A debt settlement program is designed to settle your debts for less than the full amount owed. You negotiate with the creditor to eliminate the total amount owed for a percentage of that total. As a result, you’re not paying back everything you owe. By contrast as mentioned above, a debt management program pays back everything you borrowed – you just do it in a way that’s more manageable with your budget. So while debt management has a neutral or positive effect on your credit score, debt settlement usually has a negative effect.
Additionally, most creditors won’t accept less than what you owe – this usually only happens once a debt is charged-off and sent to a debt collector. As a result, debt settlement is usually only used for debts in collections. However, as mentioned above, you may be able to include these types of debts in a debt management program along with your accounts that are still active.
Q: Do I have to enroll in a debt management program with my spouse?
You only have to enroll in a debt management program with someone else if that person is a cosigner on one of the credit accounts included in the program. So if you hold cards jointly with your spouse or even with a relative, then you have to join together. This video explains…
Ok, you’re asking a very good question about do a husband and wife need to be on a credit counseling account together, and the answer is it really depends on your situations.
There are reasons why you would want both people on the program and reasons why you may not want both people on the program, and it would really involve me getting to know more about what your individual situation is outside of the debt management program.
The only people who are obligated to participate in the debt management program are the people who are the actual signers on the accounts. These are the people who have signed the loan application, promising the credit card companies that they’re responsible for making the payments.
This is different from an authorized user. You may have a credit card and you could ask the credit card company to give you another card in your husband’s name, and then he’s just an authorized user – he never signed a piece of paper saying that, “If neither of us pay, I’m still responsible for paying.”
If that card is with a bank that you’re also including another card from that bank on the program that’s just in your name, you would have an issue that would affect that card.
The simple answer is, if want to just put your cards on the program you can, we can do the budgeting work just on you, we can do it on you and your household, or we can do both. But in the end, if your name’s on the card you’re the only one who has to join the program.
Q: Are there any downsides to enrollment?
It should be noted that your credit card accounts will be frozen during your enrollment – i.e. you won’t be able to use your cards while you’re paying off your debt on a debt management program. However, that’s a good thing! Adding to your debt load is the last thing you want to do when you’re struggling to pay off the debt you already have. That’s why your credit counselor helps you construct a budget that works to cover your expenses and necessities without relying on credit. You learn to live without credit instead of relying on it as the financial crutch that allows you to scrape by every month.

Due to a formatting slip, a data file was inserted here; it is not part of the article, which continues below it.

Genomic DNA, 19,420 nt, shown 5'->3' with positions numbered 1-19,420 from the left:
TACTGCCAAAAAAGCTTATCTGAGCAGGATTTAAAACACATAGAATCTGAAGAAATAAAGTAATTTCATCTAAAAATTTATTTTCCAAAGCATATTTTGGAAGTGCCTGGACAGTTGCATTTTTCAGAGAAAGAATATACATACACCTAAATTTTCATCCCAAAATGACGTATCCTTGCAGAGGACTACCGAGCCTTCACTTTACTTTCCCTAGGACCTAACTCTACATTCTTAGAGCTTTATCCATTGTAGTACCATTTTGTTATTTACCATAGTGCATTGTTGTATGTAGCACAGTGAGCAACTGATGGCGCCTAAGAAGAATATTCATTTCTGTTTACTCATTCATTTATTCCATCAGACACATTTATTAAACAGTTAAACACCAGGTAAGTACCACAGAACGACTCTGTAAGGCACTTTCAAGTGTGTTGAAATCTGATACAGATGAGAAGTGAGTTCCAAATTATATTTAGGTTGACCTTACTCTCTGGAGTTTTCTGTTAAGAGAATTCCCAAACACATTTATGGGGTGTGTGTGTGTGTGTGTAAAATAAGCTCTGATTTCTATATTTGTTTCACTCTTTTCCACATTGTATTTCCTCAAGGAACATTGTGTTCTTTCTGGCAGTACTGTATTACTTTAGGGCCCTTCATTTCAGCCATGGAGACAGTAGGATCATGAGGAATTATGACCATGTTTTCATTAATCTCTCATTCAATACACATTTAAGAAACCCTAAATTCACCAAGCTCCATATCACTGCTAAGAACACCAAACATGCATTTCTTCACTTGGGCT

Q: Can I add accounts to a debt management program after I’ve already enrolled?
It’s advisable to include all of the unsecured debts that you can when you enroll initially, but in some cases an enrollee may choose to leave an account off the program, for things like emergencies. This video explains how these accounts may be able to be included even after you start making payments…
You can add cards to the program after you’re already on it. You just need to be careful about why that card wasn’t put on the program when you first started.
Be aware if you want to leave a card off the program – for whatever reason – it’s extremely important that you talk to your counselor in advance about why you’re leaving that card off the program.
If something unfortunate happens after the fact, you can add it to the program.
Q: What happens once an account is paid off on the program?
This quick and easy Ask the Expert video explains how the monthly payments you make are broken up between your debts and how payment disbursement changes over time as each debt included in the program gets paid off…
So the average person has between seven and ten credit cards on our program. It’s very common for one or two cards to get paid off early on in the program.
It doesn’t lower your monthly payment, we just take the money that used to go to those two credit card companies and we’ll send them to the rest of your creditors.
In general, we’ll usually send them to the creditors that are charging you a higher interest rate. So it saves you more money and gets you out of debt faster.
Q: Do I have any other options besides enrolling in this type of program?
This depends on your specific financial situation. In some cases, a consumer with a high credit score can find other methods to consolidate debt on their own, such as a personal debt consolidation loan or credit card balance transfer. Just be careful, because if you use these do-it-yourself methods in the wrong circumstances, you can actually make your debt problems worse.
As mentioned above, if you have a large number of debts in collections that simply need to be eliminated quickly, debt settlement may also be an option for you to consider if you’re willing to take the damage to your credit score. Otherwise, your best solution may be bankruptcy.
Q: Is a debt management program the same thing as credit counseling?
Not really. In fact, enrollment in a debt management program is actually just one of several conclusions to going through credit counseling – i.e. it’s the last step in the credit counseling process if it’s determined that enrollment is your best option.
Credit counseling refers to the process of consulting with a certified credit counselor to review your budget and debts to determine your best path to achieve financial stability. The counselor helps you find the right solution for your situation. In some cases, this will be enrollment in a debt management program. However, in other cases the counselor may help you reach a different solution.
Don’t wait. Get the help you need today!
As mentioned in the last answer, going through credit counseling doesn’t mean that you’re locked into enrolling in a debt management program. You can get expert advice on your best options to get out of debt so you can find the right solution for your unique needs and financial situation. So the first credit counseling session has no obligations attached to it and it’s 100% free. If you’re facing problems with debt, call Consolidated Credit today at to speak with a certified credit counselor.